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Persona 5: Dancing in Starlight Review


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On 11/27/2018 at 09:30 AM by Nick DiMola

A rhythm game to steal your heart.
RECOMMENDATION:

For all fans of Persona 5 and rhythm games.

Rather than retread the same ground covered in my Persona 3: Dancing in Moonlight review, I’d suggest you start there to get a good feel for what Persona 5: Dancing in Starlight offers. Broadly speaking, the two are identical in composition, offer the same modifiers, unlocking stuff is done in the same ways, and the progression is consistent. Other than being skinned for Persona 5 with its music, the games provide the same great experience.

That being said, it’s worth discussing the soundtrack to Dancing in Starlight as it is the major difference here. I’m sure there’s a good deal of subjectivity to it, but I found the songs to be less conducive to the style of gameplay. Where Persona 3’s soundtrack is upbeat and exciting, many of Persona 5’s tracks are slower and simpler and the remixes don’t do a great job of upping the ante.

The note patterns as a result of this can be tougher to execute because they move at odd timings and you have to be very patient to match the rhythm. Whereas the timing in most Persona 3 tracks is fairly easy to feel because the beat is so pronounced, I found it much harder to catch the same rhythm here.

There are a handful of tracks that do hit the mark though and those are as fun to play as ever. That said, the soundtrack is still excellent even if it’s more subdued than that of Persona 3. I do  have a greater degree of nostalgia for Persona 3’s music and listen to it semi-frequently, so it could just be a bit of bias on my part as well as playing to the familiarity of the tracks.

While I didn’t love the soundtrack as much, I did find the team interactions just as fun and engaging as they were in Dancing in Moonlight. If you’ve played Persona 5, you’ll enjoy spending more time with the Phantom Thieves in their latest dancing adventure. The characters are unique and memorable and it’s easy to fall back into the world after spending so much time with the cast in the main game.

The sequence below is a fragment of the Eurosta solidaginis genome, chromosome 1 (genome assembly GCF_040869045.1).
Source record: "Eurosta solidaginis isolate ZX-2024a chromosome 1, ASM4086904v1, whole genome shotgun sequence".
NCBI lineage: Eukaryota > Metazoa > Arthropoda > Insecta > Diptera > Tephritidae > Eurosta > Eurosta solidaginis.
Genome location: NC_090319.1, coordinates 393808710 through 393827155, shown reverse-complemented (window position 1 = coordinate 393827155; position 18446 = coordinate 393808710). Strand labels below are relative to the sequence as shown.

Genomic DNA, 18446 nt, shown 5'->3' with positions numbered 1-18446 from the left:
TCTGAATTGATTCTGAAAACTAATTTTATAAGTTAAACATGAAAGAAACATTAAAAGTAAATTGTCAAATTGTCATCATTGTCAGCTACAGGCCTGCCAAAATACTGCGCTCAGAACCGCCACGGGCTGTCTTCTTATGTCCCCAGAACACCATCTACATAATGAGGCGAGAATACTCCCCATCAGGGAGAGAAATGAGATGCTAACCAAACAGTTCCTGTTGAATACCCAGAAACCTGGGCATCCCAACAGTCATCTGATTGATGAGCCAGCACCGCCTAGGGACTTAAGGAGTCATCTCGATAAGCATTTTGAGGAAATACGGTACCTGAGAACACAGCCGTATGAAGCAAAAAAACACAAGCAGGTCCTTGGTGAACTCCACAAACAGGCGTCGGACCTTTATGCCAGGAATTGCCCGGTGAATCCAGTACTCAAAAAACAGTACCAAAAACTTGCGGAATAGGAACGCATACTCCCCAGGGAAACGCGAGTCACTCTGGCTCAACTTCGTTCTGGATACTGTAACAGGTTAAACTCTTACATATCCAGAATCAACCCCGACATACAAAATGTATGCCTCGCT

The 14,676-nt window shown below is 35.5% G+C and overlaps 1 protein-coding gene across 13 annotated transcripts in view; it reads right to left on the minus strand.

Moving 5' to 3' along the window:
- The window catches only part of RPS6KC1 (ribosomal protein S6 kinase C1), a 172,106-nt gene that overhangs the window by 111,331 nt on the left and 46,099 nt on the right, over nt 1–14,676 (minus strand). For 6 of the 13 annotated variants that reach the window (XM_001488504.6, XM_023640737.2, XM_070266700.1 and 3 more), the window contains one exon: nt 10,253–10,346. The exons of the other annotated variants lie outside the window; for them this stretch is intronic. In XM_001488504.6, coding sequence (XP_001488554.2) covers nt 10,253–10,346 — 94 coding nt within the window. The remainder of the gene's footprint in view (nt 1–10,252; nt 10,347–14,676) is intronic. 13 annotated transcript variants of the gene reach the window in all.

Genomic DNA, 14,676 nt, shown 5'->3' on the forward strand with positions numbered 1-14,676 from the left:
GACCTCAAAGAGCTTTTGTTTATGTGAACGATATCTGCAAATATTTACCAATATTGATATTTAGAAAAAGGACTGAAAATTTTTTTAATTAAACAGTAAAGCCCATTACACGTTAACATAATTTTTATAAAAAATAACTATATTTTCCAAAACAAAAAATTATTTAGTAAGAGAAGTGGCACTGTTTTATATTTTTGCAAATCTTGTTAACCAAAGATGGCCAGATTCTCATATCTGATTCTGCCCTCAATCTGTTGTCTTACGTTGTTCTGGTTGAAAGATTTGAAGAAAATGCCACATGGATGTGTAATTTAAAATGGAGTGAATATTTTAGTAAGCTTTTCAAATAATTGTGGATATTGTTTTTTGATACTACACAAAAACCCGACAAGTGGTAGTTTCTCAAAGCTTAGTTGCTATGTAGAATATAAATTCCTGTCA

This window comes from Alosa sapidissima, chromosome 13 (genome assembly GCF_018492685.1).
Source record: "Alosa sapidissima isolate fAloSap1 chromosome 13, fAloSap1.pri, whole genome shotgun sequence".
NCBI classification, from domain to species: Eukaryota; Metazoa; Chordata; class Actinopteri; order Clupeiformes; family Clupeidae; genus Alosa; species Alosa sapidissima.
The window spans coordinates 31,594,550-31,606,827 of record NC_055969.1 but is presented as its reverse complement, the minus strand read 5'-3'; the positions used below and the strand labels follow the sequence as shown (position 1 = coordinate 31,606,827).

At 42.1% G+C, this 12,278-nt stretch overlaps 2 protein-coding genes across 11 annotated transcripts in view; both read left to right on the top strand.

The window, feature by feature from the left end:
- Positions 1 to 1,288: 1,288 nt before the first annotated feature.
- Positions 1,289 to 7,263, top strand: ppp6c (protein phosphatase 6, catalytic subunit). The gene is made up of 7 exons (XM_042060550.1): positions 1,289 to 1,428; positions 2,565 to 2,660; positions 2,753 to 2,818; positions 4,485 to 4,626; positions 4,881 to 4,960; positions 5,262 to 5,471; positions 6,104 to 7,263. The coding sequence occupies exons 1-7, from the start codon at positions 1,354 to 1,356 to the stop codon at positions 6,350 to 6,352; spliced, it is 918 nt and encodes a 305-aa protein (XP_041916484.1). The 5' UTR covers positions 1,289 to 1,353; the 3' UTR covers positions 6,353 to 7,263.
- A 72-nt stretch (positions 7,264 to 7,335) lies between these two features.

Whether you want one or both of these games will depend largely on your affinity for the soundtracks and casts of the original titles. The gameplay holds up even playing through both and I’ve found them engaging and fun from beginning to end. The myriad unlockables and songs with many difficulties give you lots to do and make it easy to get pulled from track to track without even thinking about it.

Review Policy

In our reviews, we'll try not to bore you with minutiae of a game. Instead, we'll outline what makes the game good or bad, and focus on telling you whether or not it is worth your time as opposed to what button makes you jump.

We use a five-star rating system with intervals of .5. Below is an outline of what each score generally means:


All games that receive this score are standout games in their genre. All players should seek a way to play this game. While the score doesn't equate to perfection, it's the best any game could conceivably do.


These are above-average games that most players should consider purchasing. Nearly everyone will enjoy the game and given the proper audience, some may even love these games.


This is our middle-of-the-road ranking. Titles that receive three stars may not make a strong impression on the reviewer in either direction. These games may have some faults and some strong points but they average out to be a modest title that is at least worthy of rental for most.


Games that are awarded two stars are below average titles. Good ideas may be present, but execution is poor and many issues hinder the experience.


Though functional, a game that receives this score has major issues. There are little to no redeeming qualities and should be avoided by nearly all players.


A game that gets this score is fundamentally broken and should be avoided by everyone.


 

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